They are all there, asking
clumsily about mortality:
the half-cousin I’ve never met.
The uncle, who whines constantly
about his health and cannot keep
any aunts around to listen.
“What about life after death?”
they want to know.

My Grandfather sits
by her bed immoveable.
A glacier, in the limelight
for once. All their lives
she towered over him,
so full of German blood,
her hair stayed red for years.
When she dyed it,
finally, nobody noticed.

She would smile her fixed grin
in our brief bi-yearly visits.
Even her teeth scared me
and I came to dread her jolly
facade, her probing questions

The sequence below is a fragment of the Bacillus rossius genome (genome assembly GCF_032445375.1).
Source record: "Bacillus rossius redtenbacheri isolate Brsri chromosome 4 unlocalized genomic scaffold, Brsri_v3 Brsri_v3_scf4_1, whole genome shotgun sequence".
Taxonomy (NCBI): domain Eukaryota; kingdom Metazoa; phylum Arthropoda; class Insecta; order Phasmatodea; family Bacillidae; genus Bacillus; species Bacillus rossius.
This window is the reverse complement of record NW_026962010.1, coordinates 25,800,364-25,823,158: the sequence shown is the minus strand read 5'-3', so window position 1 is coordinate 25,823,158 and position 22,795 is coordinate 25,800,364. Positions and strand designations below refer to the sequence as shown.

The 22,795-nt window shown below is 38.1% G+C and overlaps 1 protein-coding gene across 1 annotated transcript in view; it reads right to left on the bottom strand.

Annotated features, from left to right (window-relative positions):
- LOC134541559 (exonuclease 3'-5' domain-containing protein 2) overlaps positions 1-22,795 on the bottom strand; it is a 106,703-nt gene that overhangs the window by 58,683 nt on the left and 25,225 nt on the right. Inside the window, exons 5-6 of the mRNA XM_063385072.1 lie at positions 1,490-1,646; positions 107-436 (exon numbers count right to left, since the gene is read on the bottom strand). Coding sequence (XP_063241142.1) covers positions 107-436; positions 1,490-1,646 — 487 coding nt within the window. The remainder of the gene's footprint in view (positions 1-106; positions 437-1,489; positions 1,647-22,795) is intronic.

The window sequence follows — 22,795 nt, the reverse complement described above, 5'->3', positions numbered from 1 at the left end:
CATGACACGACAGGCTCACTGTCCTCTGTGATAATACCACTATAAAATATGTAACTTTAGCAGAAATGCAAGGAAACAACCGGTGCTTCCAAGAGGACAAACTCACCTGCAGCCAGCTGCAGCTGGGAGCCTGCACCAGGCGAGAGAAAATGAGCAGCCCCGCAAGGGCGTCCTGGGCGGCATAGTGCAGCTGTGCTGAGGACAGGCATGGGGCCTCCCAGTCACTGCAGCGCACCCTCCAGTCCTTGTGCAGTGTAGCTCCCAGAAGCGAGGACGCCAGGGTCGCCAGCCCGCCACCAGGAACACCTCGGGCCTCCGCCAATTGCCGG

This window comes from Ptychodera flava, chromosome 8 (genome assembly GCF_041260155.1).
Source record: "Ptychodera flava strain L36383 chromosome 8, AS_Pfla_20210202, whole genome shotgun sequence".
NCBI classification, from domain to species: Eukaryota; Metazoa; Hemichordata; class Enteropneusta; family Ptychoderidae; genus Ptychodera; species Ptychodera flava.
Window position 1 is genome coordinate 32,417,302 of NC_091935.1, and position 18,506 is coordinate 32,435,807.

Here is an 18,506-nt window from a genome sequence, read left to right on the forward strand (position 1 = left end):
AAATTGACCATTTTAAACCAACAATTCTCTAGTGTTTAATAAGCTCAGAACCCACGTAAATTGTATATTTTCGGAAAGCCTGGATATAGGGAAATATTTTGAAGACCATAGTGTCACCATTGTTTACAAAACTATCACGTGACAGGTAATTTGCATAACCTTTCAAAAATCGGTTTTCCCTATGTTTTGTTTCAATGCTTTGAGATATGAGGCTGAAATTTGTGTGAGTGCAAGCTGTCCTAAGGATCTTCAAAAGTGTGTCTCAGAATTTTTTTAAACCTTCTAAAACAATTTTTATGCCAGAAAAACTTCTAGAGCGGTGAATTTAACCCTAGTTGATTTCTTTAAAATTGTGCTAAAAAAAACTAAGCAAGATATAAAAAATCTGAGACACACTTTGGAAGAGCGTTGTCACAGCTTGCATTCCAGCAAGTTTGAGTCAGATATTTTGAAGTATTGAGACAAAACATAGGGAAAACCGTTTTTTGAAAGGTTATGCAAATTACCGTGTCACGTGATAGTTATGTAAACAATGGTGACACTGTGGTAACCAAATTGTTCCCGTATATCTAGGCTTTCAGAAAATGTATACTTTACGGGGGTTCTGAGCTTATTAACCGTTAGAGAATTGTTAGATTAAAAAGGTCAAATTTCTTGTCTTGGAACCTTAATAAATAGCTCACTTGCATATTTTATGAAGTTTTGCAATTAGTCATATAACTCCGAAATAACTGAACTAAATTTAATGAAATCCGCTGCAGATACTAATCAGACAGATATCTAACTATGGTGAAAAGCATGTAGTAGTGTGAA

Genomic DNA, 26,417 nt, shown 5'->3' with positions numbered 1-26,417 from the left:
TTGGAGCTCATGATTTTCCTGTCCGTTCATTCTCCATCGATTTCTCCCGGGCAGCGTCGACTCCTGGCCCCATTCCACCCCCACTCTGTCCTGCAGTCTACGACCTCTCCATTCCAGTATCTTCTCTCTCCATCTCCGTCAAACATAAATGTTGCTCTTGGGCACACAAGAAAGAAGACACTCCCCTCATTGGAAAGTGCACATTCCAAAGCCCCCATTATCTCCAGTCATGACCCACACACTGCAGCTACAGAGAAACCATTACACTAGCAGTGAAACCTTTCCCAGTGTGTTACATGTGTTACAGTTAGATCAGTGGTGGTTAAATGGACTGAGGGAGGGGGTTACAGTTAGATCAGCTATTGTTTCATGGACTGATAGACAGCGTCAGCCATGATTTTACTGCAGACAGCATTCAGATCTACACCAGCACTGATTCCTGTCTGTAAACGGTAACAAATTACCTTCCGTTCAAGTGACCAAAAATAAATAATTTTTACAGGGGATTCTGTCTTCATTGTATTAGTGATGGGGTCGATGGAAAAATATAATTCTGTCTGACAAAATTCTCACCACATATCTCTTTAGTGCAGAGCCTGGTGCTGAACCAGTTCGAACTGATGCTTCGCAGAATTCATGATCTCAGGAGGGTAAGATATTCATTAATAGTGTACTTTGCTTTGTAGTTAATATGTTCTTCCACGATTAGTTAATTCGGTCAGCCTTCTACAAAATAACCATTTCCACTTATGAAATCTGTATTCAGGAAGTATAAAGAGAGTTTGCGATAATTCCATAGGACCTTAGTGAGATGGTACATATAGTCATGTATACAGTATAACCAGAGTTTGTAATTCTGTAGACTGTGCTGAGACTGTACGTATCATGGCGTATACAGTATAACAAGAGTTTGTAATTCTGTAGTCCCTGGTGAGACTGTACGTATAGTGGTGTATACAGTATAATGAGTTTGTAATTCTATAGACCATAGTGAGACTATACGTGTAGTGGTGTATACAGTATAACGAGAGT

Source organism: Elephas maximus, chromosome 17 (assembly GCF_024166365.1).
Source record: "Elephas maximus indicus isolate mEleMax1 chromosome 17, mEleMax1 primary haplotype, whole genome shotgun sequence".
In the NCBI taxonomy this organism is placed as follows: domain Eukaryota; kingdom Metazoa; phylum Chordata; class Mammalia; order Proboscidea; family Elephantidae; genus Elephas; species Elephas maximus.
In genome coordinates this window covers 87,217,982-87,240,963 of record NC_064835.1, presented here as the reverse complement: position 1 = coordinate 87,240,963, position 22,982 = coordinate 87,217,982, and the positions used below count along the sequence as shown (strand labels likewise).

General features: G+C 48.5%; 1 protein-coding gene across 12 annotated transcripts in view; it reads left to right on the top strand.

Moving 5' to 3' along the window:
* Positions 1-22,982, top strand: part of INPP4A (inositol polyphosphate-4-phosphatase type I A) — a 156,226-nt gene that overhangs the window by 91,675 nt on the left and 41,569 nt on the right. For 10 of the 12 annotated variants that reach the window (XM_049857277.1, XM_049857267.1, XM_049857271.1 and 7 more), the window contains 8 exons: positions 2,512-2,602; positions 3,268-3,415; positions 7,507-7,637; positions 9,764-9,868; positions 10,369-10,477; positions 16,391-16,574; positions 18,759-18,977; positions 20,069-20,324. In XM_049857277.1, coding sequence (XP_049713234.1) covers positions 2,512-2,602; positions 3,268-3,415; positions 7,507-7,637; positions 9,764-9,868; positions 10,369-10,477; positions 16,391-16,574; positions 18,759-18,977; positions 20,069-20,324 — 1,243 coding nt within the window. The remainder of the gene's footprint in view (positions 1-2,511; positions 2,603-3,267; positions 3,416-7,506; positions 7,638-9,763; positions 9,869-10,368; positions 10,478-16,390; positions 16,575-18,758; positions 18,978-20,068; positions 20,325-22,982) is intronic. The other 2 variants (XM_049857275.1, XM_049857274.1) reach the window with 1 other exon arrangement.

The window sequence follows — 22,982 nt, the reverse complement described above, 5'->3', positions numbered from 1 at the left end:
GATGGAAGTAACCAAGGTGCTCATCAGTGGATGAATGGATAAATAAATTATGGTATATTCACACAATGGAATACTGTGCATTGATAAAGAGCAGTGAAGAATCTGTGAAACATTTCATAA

I always left unanswered.

I don’t speak now, only
follow the last cousin
into her cell, the bed holds her,
inclined, surrounded
by life breathing machines.

It is done in a moment

the tubes slide easily out.
Her last breath is a suction of dying
lungs but she leaves the room in silence.
The closest we will ever come
to understanding.

Note: I wrote this when I was 18, 5 years after my grandmother died.


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